Note: April 10, 2023 will mark the 50th anniversary of the first game at Royals/Kauffman Stadium. Each week, I will look at one memorable moment in stadium history, with the top moment revealed on April 10, 2023. Missed an entry? You can find past ones here.
By 1978, winning the AL West was old hat for the Royals (oh, for the days when three straight playoff appearances would be “old hat”!). At least this time, unlike the 1977 season when they won the division by eight games after leading by 11 in mid-September, there was a little tension the last couple of weeks. Although Kansas City moved into first place for good on August 27, the lead was only a couple of games or so into mid-September. A series win over their closest pursuers, the California Angels, gave the Royals a bit more cushion, and eventually it became apparent they would be division champs again.
The Royals made it official on September 26 against Seattle. At 55-99, the Mariners had little to play for other than a small chance at avoiding 100 losses. But they put up a good fight.
Larry Gura took the mound for KC, seeking the crowning accomplishment of a terrific season that saw him enter this game with a 15-4 mark and 2.83 ERA. Although he hadn’t been in the rotation full-time until late July, his ability to make spot starts or pitch effectively in long relief had helped stabilize the staff.
Seattle got a leadoff double from Leon Roberts and a walk from Bob Robertson in the second, but Gura got out of that with a double play and a groundout. Three more grounders in the third meant that Seattle’s first nine outs all came on ground balls.
But Roberts homered with two outs in the fourth to give the Mariners a 1-0 lead. Meanwhile, the Royals couldn’t get anything going against Seattle starter Glenn Abbott, with just one hit and one walk through four innings.
At last, Kansas City broke through in the fifth. Hal McRae led off with a single, and stopped at third when Freddie Patek doubled with one out. McRae scored on Frank White’s grounder, with Patek taking third on the fielder’s choice. George Brett walked with two outs, and Amos Otis singled to drive in two runs, giving the Royals a 3-1 lead.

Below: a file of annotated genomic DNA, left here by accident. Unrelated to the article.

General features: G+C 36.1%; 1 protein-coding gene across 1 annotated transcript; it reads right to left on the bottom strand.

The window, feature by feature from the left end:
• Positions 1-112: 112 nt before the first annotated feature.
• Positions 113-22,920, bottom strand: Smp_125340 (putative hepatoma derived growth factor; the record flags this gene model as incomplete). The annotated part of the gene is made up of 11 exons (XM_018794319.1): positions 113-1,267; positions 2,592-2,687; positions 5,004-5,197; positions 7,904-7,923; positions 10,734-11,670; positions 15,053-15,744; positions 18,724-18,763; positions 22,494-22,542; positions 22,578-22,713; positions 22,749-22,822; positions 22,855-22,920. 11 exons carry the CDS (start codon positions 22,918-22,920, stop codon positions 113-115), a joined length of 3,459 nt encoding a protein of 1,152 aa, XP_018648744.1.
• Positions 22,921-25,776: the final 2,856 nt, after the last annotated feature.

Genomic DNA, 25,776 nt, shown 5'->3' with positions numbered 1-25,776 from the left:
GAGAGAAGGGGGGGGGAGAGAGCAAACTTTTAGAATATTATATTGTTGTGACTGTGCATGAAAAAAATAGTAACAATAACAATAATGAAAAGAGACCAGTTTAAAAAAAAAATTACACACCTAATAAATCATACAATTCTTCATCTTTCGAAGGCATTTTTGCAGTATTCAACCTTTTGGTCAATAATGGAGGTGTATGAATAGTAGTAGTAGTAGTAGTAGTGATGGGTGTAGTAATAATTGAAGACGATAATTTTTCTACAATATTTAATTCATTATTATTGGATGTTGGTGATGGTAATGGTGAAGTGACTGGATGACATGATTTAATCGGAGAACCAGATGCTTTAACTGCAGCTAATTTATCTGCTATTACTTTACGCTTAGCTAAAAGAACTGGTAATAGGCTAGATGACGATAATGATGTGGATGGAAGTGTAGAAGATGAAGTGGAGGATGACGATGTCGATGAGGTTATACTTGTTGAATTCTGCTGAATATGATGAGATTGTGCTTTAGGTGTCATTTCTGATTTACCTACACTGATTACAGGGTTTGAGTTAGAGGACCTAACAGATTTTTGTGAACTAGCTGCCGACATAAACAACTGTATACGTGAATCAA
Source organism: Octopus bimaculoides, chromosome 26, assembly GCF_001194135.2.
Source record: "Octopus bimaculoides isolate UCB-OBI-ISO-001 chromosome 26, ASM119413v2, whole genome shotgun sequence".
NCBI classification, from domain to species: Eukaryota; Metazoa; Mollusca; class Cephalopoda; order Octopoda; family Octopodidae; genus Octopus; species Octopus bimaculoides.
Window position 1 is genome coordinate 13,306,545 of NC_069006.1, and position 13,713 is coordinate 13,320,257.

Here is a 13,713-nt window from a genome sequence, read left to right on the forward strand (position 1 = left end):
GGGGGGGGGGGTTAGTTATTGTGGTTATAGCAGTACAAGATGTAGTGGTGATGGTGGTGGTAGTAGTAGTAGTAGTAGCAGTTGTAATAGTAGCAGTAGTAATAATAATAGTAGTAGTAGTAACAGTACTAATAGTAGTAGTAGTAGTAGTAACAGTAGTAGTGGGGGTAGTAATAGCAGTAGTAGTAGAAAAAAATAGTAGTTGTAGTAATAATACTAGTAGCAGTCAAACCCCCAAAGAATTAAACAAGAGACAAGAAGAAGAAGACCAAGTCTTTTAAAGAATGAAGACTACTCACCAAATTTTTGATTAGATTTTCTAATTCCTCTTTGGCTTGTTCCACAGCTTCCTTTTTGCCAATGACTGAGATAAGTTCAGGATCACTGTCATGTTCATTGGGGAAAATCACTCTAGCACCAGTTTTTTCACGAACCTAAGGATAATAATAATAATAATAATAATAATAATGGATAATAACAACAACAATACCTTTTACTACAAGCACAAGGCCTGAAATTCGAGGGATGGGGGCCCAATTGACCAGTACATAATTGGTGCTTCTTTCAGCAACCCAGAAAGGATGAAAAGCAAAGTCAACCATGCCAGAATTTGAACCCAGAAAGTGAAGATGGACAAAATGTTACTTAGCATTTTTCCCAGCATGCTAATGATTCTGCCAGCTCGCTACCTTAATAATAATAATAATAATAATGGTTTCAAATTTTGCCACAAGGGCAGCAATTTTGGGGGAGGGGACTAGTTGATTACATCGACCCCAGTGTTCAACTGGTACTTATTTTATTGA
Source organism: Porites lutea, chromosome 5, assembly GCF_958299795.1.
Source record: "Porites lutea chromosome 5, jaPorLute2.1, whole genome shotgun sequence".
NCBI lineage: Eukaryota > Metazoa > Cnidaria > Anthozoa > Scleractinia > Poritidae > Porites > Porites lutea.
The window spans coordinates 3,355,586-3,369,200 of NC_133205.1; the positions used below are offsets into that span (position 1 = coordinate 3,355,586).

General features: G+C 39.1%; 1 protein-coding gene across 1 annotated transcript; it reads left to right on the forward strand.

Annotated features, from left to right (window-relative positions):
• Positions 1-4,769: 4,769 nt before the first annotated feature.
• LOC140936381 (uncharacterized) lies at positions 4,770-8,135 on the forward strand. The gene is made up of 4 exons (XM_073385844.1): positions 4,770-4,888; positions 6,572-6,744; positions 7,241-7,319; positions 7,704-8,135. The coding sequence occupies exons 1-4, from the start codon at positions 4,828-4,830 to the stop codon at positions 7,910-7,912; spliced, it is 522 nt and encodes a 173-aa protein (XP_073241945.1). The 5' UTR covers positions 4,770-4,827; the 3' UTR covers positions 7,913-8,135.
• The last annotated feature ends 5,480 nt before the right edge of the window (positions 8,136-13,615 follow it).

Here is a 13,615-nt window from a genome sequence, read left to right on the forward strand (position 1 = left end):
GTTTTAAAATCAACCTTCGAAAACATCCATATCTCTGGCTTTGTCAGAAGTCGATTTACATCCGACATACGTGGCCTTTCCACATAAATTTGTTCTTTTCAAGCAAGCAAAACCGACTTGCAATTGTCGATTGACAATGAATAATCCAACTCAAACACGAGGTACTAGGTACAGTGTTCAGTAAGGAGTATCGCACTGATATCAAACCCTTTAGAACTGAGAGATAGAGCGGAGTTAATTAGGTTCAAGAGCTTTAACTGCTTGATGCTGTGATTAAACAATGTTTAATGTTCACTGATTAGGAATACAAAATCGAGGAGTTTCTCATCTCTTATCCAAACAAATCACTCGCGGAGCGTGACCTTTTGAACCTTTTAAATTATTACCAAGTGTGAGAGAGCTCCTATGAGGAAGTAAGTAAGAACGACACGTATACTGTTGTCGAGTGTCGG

Pete LaCock and Al Cowens both doubled in the sixth, giving the Royals an insurance run and a 4-1 lead. Not that Gura needed it, as would allow just one more hit and one walk the rest of the way. Amazingly, he did not pick up a single strikeout, but held Seattle to just three hits. Fittingly, he got three ground balls in the ninth to end the game, with a Tom Paciorek bouncer to Patek becoming the last out.
After the game, which lasted just one hour and 42 minutes, the Royals held another locker room celebration. This one might have been a little more muted than the ones the previous two years. Manager Whitey Herzog relaxed in his office with a bottle of Scotch on his desk. There had been some question on whether there would even be the traditional celebration.
“I said I wasn’t going to have any champagne.”–Herzog, quoted by Chuck Woodling, Lawrence Journal-World, September 27, 1978
“Somebody said there wasn’t going to be any celebration, but I knew there would be one. A lot of guys went out to batting practice upset about it, but when we came back there it was.”–Brett, quoted by Chuck Woodling, Lawrence Journal-World, September 27, 1978
Brett, Clint Hurdle, and Jamie Quirk livened up the atmosphere by putting on Jimmy Carter, Richard Nixon, and King Kong masks. Gura and owner Ewing Kauffman shared a bottle of the bubbly. Otis leaned on his locker, holding a bottle of champagne, and reflected on a year that had been something of a comeback for him; his .298/.380/.525 line and 22 home runs would be his best marks since 1973.
“I told myself I was going for average this year, and save the home runs and RBI for the playoffs. You can’t beat that logic.”–Otis, quoted by Chuck Woodling, Lawrence Journal-World, September 27, 1978
Herzog chose to celebrate the depth of his squad, which had overcome quite a few injuries to capture the crown.
“We had so many injuries, and we had to struggle with the bats most of the season. At one time, we had three-fourths of our infield out–Brett, Patek, and White. But then U L Washington and Jerry Terrell filled in and did great jobs.”–Herzog, quoted by Sid Bordman, The Sporting News, October 14, 1978
And of course, for the third straight season, there was the question of who the Royals would prefer to face in the ALCS. This time, it was a choice of the Yankees (again) or the Boston Red Sox, who were staging one of the all-time pennant races in the AL East.
“The Yankees. But not for any revenge. Yankee Stadium is bigger than Fenway Park. The bigger the stadium, the bigger the crowds. The bigger the crowds, the more money you can make.”–McRae, quote by the Associated Press, September 27, 1978